Crystallographic Web Pages
Structures and Unit Cells of Ionic Materials
This site is a 3D interactive introduction to fundamental crystal structures and unit cells of elemental and ionic materials. It includes simple cubic, body-centered cubic, and cubic and hexagonal close packing unit cells as well as examples showing filling of interstitial holes.
Visual representations and controls highlight the layer patterns and coordination number for the different structures. “Cutaway” renderings illustrate the contents of the different unit cells. Ionic examples include cesium chloride, sodium chloride, nickel arsenide, zinc sulfide (two forms) and sodium oxide (antifluorite).
Space Group Visualization
The space group visualization site illustrates the symmetry elements and operations of seven common space groups using either simple asymmetric objects or example molecules. The full set of symmetry operations are shown as a table grid to show how every molecule in the unit cell is related to all the others.
Clicking on any operation in the table generates a representation of that operation and double-clicking initiates an animation. This can serve as an excellent introduction to diificult to visualize operations such as glide planes and screw axes.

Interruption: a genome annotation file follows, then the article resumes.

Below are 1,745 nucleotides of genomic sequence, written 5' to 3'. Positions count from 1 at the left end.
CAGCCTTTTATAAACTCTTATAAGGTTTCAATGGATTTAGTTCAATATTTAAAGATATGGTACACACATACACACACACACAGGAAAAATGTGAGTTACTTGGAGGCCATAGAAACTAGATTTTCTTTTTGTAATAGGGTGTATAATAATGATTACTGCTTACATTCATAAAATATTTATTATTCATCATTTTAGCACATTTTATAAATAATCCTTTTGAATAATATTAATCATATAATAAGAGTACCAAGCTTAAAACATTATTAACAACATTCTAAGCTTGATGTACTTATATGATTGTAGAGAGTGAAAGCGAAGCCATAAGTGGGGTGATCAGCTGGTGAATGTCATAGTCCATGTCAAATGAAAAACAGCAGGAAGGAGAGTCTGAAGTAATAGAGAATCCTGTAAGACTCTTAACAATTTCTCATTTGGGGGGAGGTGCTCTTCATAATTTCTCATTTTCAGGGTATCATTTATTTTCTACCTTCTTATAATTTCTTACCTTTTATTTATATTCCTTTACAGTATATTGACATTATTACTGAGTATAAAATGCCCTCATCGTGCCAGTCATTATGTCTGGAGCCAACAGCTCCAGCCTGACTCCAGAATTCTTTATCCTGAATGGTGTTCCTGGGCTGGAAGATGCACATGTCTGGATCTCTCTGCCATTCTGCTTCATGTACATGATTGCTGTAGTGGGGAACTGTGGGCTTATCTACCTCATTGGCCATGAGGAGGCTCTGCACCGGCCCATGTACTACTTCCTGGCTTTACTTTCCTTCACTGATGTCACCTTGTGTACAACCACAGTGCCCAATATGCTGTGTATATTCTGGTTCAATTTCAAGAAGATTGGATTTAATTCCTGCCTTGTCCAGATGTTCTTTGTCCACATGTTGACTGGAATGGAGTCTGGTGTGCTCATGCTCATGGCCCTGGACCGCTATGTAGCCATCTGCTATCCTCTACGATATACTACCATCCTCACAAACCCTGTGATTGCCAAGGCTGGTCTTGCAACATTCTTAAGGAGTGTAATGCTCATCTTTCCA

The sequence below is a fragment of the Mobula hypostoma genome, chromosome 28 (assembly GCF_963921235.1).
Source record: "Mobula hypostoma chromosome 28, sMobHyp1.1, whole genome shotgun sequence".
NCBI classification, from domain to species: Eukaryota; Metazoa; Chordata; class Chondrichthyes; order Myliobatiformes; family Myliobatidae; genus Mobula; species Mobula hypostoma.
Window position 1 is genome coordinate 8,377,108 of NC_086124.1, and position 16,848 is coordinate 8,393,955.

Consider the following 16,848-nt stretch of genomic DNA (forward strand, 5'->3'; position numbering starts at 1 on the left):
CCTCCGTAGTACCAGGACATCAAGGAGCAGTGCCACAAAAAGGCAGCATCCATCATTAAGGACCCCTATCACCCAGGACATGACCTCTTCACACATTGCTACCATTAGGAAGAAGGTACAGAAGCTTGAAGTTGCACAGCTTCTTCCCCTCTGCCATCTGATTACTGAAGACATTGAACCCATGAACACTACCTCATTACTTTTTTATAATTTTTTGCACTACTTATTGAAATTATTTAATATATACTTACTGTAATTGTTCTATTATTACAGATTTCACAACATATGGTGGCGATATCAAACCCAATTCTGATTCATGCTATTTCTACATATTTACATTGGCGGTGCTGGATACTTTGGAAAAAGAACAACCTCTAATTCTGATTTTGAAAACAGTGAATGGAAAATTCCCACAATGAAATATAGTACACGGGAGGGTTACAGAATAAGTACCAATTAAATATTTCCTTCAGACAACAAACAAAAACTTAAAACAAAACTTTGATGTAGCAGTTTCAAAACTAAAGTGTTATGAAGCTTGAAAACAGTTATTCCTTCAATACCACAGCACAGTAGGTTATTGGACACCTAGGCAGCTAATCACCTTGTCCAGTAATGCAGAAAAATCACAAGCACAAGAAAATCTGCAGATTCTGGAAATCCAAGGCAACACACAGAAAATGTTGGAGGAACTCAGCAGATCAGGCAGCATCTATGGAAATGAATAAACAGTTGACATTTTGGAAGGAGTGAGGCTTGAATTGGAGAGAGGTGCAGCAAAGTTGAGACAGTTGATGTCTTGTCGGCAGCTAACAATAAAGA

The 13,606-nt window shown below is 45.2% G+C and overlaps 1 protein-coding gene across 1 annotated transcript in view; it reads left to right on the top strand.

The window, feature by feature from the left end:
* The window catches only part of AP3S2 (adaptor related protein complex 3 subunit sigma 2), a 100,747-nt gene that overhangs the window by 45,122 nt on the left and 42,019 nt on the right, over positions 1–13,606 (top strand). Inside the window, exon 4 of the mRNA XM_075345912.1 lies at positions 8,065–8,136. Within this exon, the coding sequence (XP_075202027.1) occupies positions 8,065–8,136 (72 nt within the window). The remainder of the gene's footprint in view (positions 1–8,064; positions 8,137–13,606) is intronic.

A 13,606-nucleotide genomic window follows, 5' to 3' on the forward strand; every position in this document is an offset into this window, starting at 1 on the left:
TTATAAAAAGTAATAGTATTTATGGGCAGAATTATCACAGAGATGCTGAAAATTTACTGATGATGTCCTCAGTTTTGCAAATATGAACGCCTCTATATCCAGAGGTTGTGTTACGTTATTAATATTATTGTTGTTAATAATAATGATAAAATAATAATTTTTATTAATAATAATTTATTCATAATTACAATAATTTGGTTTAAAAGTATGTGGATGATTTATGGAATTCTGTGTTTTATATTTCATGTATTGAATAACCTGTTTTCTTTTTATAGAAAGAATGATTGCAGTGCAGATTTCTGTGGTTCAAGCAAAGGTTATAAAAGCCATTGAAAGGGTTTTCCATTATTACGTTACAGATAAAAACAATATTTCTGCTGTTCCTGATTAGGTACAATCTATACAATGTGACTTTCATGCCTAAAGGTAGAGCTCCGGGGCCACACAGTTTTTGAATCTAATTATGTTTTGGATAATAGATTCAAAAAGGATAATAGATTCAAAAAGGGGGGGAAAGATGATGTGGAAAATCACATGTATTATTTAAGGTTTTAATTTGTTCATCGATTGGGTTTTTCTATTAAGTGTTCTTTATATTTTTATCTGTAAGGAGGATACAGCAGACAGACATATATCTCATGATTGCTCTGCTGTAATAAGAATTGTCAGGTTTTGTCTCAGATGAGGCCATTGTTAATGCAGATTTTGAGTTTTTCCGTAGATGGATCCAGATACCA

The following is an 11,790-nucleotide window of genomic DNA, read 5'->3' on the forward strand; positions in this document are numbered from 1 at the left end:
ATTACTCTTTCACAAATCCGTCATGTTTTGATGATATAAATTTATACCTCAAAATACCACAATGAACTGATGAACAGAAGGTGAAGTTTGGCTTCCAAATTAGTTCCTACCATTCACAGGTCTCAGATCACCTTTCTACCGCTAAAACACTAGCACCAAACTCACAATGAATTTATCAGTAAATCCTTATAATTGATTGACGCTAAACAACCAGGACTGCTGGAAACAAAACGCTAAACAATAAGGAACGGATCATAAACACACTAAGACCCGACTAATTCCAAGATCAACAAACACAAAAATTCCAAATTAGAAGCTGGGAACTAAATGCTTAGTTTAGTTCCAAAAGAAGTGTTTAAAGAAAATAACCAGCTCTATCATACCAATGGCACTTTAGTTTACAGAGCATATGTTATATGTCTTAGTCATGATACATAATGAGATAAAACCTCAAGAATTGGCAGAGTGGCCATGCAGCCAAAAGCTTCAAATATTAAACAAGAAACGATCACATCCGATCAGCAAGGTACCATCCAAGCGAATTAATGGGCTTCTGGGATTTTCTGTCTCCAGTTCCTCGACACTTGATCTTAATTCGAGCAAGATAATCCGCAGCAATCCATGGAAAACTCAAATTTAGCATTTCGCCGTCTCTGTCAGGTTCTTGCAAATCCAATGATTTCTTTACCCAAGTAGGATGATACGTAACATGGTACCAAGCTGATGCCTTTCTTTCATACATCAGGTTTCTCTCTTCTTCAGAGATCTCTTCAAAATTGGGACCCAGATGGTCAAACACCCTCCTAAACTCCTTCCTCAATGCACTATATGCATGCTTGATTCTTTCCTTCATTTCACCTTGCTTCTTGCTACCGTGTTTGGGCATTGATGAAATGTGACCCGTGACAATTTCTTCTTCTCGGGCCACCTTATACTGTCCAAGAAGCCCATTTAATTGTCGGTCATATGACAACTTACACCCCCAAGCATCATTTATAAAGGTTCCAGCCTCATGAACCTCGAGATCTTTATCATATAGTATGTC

Fourier Transform / Diffraction simulation
This page displays a simple shape or set of shapes and the corresponding Fourier transform. The simulation serves as an excellent companion to the popular Optical Transform laser pointer demonstration. A set of simple controls allows variation of the real space image using dots or shapes arranged as single objects or in 1D or 2D arrays.
Changing the size and spacing helps reinforce the reciprocal relationship between the shape(s) and the resulting diffraction pattern.
Crystallographic Point Groups
This page illustrates the symmetries of the 32 crystallographic point groups as solid objects decorated with patterns to give the appropriate symmetry. These representations were adapted from figures presented in Ashcroft and Mermin, Solid State Physics. Thanks to José Freire (Universidade Federal do Paraná, Brazil) for the suggestion.